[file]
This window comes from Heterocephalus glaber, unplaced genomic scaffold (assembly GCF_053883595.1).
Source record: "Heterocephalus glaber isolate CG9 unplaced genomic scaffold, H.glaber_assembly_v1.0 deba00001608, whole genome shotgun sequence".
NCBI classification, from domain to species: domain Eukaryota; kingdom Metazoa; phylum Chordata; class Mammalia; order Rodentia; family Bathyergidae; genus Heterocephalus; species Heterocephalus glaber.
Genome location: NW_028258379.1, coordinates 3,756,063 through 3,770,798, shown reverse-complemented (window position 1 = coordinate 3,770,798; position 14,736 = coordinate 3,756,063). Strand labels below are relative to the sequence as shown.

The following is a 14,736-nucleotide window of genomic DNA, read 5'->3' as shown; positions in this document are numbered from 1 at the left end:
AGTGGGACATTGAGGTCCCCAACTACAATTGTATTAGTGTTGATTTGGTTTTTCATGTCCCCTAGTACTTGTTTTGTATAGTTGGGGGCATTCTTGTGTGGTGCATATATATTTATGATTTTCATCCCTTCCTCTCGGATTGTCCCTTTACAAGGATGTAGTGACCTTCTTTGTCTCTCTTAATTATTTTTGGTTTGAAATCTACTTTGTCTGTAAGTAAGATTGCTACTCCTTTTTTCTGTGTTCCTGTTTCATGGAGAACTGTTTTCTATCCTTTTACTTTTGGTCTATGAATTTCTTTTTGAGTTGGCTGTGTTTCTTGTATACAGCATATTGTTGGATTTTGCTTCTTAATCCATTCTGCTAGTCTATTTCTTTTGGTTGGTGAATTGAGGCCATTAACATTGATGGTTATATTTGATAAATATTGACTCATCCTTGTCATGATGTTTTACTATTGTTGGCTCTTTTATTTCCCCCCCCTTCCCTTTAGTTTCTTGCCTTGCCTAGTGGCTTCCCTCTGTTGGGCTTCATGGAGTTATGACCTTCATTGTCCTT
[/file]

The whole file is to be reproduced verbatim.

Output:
This window comes from Heterocephalus glaber, unplaced genomic scaffold (assembly GCF_053883595.1).
Source record: "Heterocephalus glaber isolate CG9 unplaced genomic scaffold, H.glaber_assembly_v1.0 deba00001608, whole genome shotgun sequence".
NCBI classification, from domain to species: domain Eukaryota; kingdom Metazoa; phylum Chordata; class Mammalia; order Rodentia; family Bathyergidae; genus Heterocephalus; species Heterocephalus glaber.
Genome location: NW_028258379.1, coordinates 3,756,063 through 3,770,798, shown reverse-complemented (window position 1 = coordinate 3,770,798; position 14,736 = coordinate 3,756,063). Strand labels below are relative to the sequence as shown.

The following is a 14,736-nucleotide window of genomic DNA, read 5'->3' as shown; positions in this document are numbered from 1 at the left end:
AGTGGGACATTGAGGTCCCCAACTACAATTGTATTAGTGTTGATTTGGTTTTTCATGTCCCCTAGTACTTGTTTTGTATAGTTGGGGGCATTCTTGTGTGGTGCATATATATTTATGATTTTCATCCCTTCCTCTCGGATTGTCCCTTTACAAGGATGTAGTGACCTTCTTTGTCTCTCTTAATTATTTTTGGTTTGAAATCTACTTTGTCTGTAAGTAAGATTGCTACTCCTTTTTTCTGTGTTCCTGTTTCATGGAGAACTGTTTTCTATCCTTTTACTTTTGGTCTATGAATTTCTTTTTGAGTTGGCTGTGTTTCTTGTATACAGCATATTGTTGGATTTTGCTTCTTAATCCATTCTGCTAGTCTATTTCTTTTGGTTGGTGAATTGAGGCCATTAACATTGATGGTTATATTTGATAAATATTGACTCATCCTTGTCATGATGTTTTACTATTGTTGGCTCTTTTATTTCCCCCCCCTTCCCTTTAGTTTCTTGCCTTGCCTAGTGGCTTCCCTCTGTTGGGCTTCATGGAGTTATGACCTTCATTGTCCTT